A sceptical sound engineer assists a paranoid theatre manager who has summoned paranormal investigators to prove a long held belief that one particular seat within the auditorium holds a chilling secret. The haunting power of music and the crippling grip of fear will entwine with tragic results.


Anya’s final sweep of the bow was as if she had delivered the coup de grâce in a sword duel. The last note reverberated around the empty theatre until only the white noise from the speakers remained, lapping back in like a gentle wave.

It was probably the most beautiful rendition I had heard her perform, but there was no applause; there was only silence.

I flicked my eyes across to Malcolm, the theatre director, but his gaze was transfixed on a particular seat. Even Anya, rigid and breathless with the violin at her side, was staring at that same seat.

Apart from the three of us from the theatre, the only others present were Ewan and his assistant, Zak, a pair of experts Malcolm had hired to investigate the issue. Milling around the aisles, they were interchangeable; they both spoke like presenters on a science show, but were dressed like students. Their eyes, along with all their equipment and cameras, were also focused on seat C3.

Anya was standing in the middle of the stage, as she felt uneasy about venturing into the darkness of the orchestra pit. Malcolm and I were sitting on the steps at opposite sides of the stage like bookends.

“Anya, can you give me the last two bars again?” asked Ewan.

The violin filled the hall once more and then fell silent.

Now even my eyes were on that same seat, occasionally straining at the tiny displays on the various motion sensors and infrared cameras dotted about to see if anything flickered in response to an unseen presence.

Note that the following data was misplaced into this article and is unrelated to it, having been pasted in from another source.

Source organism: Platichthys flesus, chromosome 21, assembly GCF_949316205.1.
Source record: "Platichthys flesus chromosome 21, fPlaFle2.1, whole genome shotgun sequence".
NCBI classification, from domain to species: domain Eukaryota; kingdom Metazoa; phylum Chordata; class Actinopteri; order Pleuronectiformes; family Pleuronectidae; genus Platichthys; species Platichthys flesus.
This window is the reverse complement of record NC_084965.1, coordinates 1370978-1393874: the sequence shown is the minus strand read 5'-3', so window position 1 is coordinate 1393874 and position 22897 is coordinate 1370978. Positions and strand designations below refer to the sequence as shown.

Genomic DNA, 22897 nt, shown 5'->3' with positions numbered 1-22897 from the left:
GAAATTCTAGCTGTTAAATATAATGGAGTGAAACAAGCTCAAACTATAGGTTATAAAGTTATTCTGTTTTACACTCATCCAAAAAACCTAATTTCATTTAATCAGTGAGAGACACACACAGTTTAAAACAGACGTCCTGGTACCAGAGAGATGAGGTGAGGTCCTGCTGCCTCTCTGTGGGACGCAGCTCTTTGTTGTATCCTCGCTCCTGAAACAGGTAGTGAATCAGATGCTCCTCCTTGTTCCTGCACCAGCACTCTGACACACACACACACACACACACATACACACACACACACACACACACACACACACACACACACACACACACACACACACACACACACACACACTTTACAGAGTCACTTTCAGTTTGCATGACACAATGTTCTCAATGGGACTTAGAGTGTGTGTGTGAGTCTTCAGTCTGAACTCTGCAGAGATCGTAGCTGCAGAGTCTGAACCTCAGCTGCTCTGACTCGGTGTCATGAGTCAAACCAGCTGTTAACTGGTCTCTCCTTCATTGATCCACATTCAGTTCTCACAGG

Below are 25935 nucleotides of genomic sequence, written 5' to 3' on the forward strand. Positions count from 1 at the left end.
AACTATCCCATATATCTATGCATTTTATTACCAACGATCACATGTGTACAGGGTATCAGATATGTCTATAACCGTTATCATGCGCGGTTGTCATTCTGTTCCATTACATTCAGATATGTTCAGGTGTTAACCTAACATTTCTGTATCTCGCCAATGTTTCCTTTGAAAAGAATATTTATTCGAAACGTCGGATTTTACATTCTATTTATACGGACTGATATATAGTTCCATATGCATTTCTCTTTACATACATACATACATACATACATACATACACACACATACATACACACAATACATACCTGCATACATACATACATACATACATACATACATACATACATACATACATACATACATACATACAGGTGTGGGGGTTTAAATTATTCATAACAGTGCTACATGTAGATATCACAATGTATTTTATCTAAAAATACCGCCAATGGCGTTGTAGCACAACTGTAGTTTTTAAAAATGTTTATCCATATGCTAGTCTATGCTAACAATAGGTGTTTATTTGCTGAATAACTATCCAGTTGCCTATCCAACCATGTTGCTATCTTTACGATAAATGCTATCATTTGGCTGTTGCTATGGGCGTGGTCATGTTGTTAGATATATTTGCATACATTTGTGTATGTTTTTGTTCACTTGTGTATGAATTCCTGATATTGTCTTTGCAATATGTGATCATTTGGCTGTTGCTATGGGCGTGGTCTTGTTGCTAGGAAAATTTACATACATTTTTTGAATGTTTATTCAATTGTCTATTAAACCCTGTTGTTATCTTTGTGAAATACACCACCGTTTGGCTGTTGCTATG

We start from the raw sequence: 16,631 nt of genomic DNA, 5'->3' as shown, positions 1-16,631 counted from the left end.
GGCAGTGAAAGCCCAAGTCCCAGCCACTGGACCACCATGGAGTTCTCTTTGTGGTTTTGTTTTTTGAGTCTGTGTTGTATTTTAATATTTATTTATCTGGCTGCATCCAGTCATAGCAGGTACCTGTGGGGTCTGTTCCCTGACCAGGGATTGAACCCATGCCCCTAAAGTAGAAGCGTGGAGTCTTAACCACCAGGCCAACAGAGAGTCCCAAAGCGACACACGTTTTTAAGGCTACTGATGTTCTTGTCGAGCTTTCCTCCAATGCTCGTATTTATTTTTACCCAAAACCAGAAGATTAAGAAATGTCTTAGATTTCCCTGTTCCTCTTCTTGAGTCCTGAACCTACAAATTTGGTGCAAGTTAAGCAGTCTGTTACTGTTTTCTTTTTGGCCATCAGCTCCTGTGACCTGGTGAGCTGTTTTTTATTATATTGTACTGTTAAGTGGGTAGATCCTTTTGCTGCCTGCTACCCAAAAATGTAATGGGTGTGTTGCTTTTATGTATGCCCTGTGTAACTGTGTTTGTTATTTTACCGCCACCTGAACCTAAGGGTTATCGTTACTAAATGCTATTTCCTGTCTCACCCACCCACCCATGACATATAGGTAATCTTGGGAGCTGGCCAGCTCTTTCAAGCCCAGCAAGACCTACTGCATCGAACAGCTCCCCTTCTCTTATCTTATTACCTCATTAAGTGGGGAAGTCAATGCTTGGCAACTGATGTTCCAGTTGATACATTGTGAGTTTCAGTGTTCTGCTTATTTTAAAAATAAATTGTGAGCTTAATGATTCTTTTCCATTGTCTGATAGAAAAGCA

Above the ambient hum, I heard Malcolm’s inhaler puff into life to extinguish the rasping edges of his breathing. The scenery on the stage was doing little to calm his nerves; a hellish backdrop from a production of Don Giovanni loomed over us. Most of the lights were also switched off so as to limit any interference being picked up on the array of twitching gadgets.

“Cold spot over here,” announced Zak. “Anything under the floor, Vic?”

I sifted through plans and blueprints. My actual job was sound technician, but I knew enough to serve my purpose as a general technical reference.

“Every inch has got some sort of piping, wiring, or secret tunnel under it,” I answered, tracing my finger over the industrial spaghetti in front of me.

“What’s in that exact spot?” asked Ewan.

“It’s near a pipe. Water pipe.”

“How near?”

“Within two or three feet.”

“Well is it two or is it three?”

Armed with the map, I hopped down onto the floor and walked the route of the pipe right through Zak’s cold spot.

I returned to my perch on the steps. Zak tapped the instrument in his hand, and then exchanged this for another, which looked to be an ion detector.

“Are you getting anything up there?” Ewan asked vaguely at the stage.

Malcolm’s eyes darted about nervously.